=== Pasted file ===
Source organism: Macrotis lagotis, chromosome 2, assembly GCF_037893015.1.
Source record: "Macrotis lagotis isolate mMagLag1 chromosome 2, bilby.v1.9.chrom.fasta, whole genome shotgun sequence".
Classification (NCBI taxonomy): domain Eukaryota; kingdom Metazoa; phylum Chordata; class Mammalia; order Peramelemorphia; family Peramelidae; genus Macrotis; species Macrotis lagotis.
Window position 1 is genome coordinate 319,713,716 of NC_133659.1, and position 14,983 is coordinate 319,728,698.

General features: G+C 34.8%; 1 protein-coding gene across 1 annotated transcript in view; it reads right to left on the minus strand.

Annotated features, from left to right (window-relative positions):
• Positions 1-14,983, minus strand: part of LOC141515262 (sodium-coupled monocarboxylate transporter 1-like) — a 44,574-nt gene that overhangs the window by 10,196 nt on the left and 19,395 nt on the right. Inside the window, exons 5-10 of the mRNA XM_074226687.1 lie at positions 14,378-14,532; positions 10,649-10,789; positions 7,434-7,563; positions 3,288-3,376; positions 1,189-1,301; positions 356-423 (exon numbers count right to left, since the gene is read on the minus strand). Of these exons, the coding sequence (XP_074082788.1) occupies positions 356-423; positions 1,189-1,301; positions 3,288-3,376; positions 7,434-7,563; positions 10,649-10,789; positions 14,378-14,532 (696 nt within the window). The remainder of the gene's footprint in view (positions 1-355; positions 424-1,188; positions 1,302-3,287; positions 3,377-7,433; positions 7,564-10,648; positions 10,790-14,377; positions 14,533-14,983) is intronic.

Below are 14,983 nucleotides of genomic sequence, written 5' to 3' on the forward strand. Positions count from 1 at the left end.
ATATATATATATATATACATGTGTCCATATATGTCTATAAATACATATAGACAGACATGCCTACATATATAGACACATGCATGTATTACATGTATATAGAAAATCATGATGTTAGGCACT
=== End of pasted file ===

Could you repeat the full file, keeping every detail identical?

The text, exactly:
Source organism: Macrotis lagotis, chromosome 2, assembly GCF_037893015.1.
Source record: "Macrotis lagotis isolate mMagLag1 chromosome 2, bilby.v1.9.chrom.fasta, whole genome shotgun sequence".
Classification (NCBI taxonomy): domain Eukaryota; kingdom Metazoa; phylum Chordata; class Mammalia; order Peramelemorphia; family Peramelidae; genus Macrotis; species Macrotis lagotis.
Window position 1 is genome coordinate 319,713,716 of NC_133659.1, and position 14,983 is coordinate 319,728,698.

General features: G+C 34.8%; 1 protein-coding gene across 1 annotated transcript in view; it reads right to left on the minus strand.

Annotated features, from left to right (window-relative positions):
• Positions 1-14,983, minus strand: part of LOC141515262 (sodium-coupled monocarboxylate transporter 1-like) — a 44,574-nt gene that overhangs the window by 10,196 nt on the left and 19,395 nt on the right. Inside the window, exons 5-10 of the mRNA XM_074226687.1 lie at positions 14,378-14,532; positions 10,649-10,789; positions 7,434-7,563; positions 3,288-3,376; positions 1,189-1,301; positions 356-423 (exon numbers count right to left, since the gene is read on the minus strand). Of these exons, the coding sequence (XP_074082788.1) occupies positions 356-423; positions 1,189-1,301; positions 3,288-3,376; positions 7,434-7,563; positions 10,649-10,789; positions 14,378-14,532 (696 nt within the window). The remainder of the gene's footprint in view (positions 1-355; positions 424-1,188; positions 1,302-3,287; positions 3,377-7,433; positions 7,564-10,648; positions 10,790-14,377; positions 14,533-14,983) is intronic.

Below are 14,983 nucleotides of genomic sequence, written 5' to 3' on the forward strand. Positions count from 1 at the left end.
ATATATATATATATATACATGTGTCCATATATGTCTATAAATACATATAGACAGACATGCCTACATATATAGACACATGCATGTATTACATGTATATAGAAAATCATGATGTTAGGCACT